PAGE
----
It is more often the exception in contemporary times in our society that basic physiological needs of prisoners are not met. In the past two decades there has been increasing attention to adequate provision of prisoners' basic needs. External review and audit organizations such as the American Psychiatric Association, the American Correctional Association, and the loint Commission on Accreditation of Hospitals, in establishing standards of acceptable care for jails and prisons, have addressed the issue of adequate living conditions. In some troubled systems, courts have ordered that more humane conditions be established to include provision of adequate physical space, an acceptable level of nutrition, adequate medical care, and routine exercise.7
While there are few prison environments today that do not address basic physiological needs, there are many more prisons that function inadequately at Maslow's second level concerning needs for safety. Though plagued by serious problems of overcrowding in prisons, courts continue to compete for space for sentenced inmates. Administrators work overtime to accommodate record numbers of inmates in already overcrowded facilities. Deteriorating physical plants often fail to provide appropriate segregation of predatory groups of prisoners. The public, while demanding that criminals be taken off the streets, is reluctant to pay the increasingly high costs for construction and staffing of new facilities. Administrators are required to balance the demands of a difficult population in a safe, humane environment wiih the perhaps unrealistic demands to protect the public's safety. Officials who are limited in their ability to create a safe environment may see a decline in their ability to maintain good staff morale. This has the corresponding effect of deteriorating attention to rules and regulations, and inconsistent discipline is likely to follow.
Stanton and Schwartz8 nàte the need for a predictable social norm from which the individual can differentiate himself. A safe, coherent social environment is an absolute necessity for elementary ego integrity. If the correctional environment is unsafe or perceived so by inmates, they often resort to less civilized responses to protect themselves. Some may isolate themselves from their peers while others band together or barter for protection they believe is unavailable from prison officials.
Unsafe conditions not only define the role and behavior of prisoners, but also that of staff. Roles of mental health practitioners at this level involve little more than classification and diagnosis. This role was particularly prevalent in the late I9th and early 20th centuries, with the rise of the medical model in American corrections.9 Psychiatrists' primary contributions were little more than attempts to control and separate troublemakers. Caseloads were large and treatment was only a symbolic goal.9 Present roles closely simulate those in early conditions whenever prison populations increase and safety is jeopardized. The clinician who enters a correctional facility that is struggling to provide acceptable levels of safety quickly becomes aware that many of the problems stem from the unsafe environment. Primary treatment becomes almost exclusively crisis intervention.10 Not onJy are proactive treatment needs obscured by attempts to create a safe environment, but staff may also mimic behaviors similar to those witnessed in their charges: they may react to threatened safety by remaining emotionally distant from inmates, seeing inmates as adversaries, and attempting to define boundaries between disciplines. All these actions contribute to poor staff morale and ineffective delivery of services.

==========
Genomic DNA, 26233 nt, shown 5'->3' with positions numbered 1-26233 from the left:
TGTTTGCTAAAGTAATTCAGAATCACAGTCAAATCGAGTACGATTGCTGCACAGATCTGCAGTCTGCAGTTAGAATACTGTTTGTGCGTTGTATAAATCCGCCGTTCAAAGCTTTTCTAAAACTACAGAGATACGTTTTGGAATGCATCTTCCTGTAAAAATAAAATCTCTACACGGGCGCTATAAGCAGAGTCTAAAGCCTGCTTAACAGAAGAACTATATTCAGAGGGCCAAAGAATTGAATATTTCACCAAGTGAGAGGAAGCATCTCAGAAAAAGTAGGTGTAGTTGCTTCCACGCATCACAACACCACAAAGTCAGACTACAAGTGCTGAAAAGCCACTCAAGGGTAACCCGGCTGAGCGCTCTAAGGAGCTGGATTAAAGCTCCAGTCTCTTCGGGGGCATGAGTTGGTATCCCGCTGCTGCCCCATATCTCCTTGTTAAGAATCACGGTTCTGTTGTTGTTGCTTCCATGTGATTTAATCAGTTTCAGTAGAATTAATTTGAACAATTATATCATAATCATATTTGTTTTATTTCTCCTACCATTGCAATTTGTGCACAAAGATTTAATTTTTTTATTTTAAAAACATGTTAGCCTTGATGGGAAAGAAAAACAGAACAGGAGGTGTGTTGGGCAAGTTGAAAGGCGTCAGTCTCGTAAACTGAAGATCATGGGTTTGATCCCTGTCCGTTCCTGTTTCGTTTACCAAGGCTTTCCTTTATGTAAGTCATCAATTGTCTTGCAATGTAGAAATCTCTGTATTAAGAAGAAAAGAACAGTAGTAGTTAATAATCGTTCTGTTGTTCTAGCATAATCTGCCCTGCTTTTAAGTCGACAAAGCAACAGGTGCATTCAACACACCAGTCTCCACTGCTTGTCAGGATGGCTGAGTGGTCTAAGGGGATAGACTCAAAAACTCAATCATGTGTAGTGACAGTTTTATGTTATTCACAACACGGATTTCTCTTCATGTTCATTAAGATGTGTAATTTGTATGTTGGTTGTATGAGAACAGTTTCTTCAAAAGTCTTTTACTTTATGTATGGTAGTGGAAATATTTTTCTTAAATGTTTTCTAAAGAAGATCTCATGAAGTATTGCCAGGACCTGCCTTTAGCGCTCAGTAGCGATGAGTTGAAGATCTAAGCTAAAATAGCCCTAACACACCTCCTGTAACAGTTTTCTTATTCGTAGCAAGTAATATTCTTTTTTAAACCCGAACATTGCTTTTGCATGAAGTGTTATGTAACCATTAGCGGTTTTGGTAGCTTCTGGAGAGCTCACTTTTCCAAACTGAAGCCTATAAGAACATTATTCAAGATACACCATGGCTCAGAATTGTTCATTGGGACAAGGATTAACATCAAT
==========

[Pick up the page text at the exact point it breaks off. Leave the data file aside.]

Issues of threatened safety stem not only from the realities of overcrowded, understaffed prisons, but they are also active in the attitudes of those who are charged with prisoner care. Seymour Halleck, in his book Psychiatry and the Dilemma of Crime11 states:
Influenced by a humanistic tradition which argues for (he dignity and worth of each individual and finding increasing enlightenment as to the changeability of man's nature, modern sociely does have some wish to provide better treatment for all its deviant citizens. Friendly attitudes toward law violatore, however, do not come easily. The criminal has wronged us, and our concern for his rehabilitation is also accompanied by our urge to punish him. This ambivalent attitude has led to a number of compromises in our treatment of offenders. Among them is an increased willingness to call upon psychiatrists to find arbitrary linkages between mental illness and criminality.
In addition to the physical environment requiring attention to issues of safety, the psychological and aititudinal concerns of staff and inmates must be addressed as well. Education of staff must occur on a conceptual as well as a clinical levei. Safety for all can be greatly enhanced if people understand clinical realities, such as that the agitated paranoid inmate is terror stricken and attempting to protect himself, rather than simply "bad" and gaining pleasure from harming others.
As an individual who feels safe becomes able to attend to needs for belonging, he can, if he chooses, begin to develop a sense of himself without the distraction of constant fearfulness. Energy previously devoted to physical protection is freed for more affiliative activities. Maintenance of rigid prohibition against association with staff dissolves. The reliance on unwritten anti-staff, anti-administration attitudes referred to as the "convict code" also diminishes. Instead, inmates are free to accept assistance from, and in many cases develop therapeutic relationships with, staff. In the safe environment, prosocial groupings and inmate activities become much more evident; the need to belong to prison protection gangs loses power.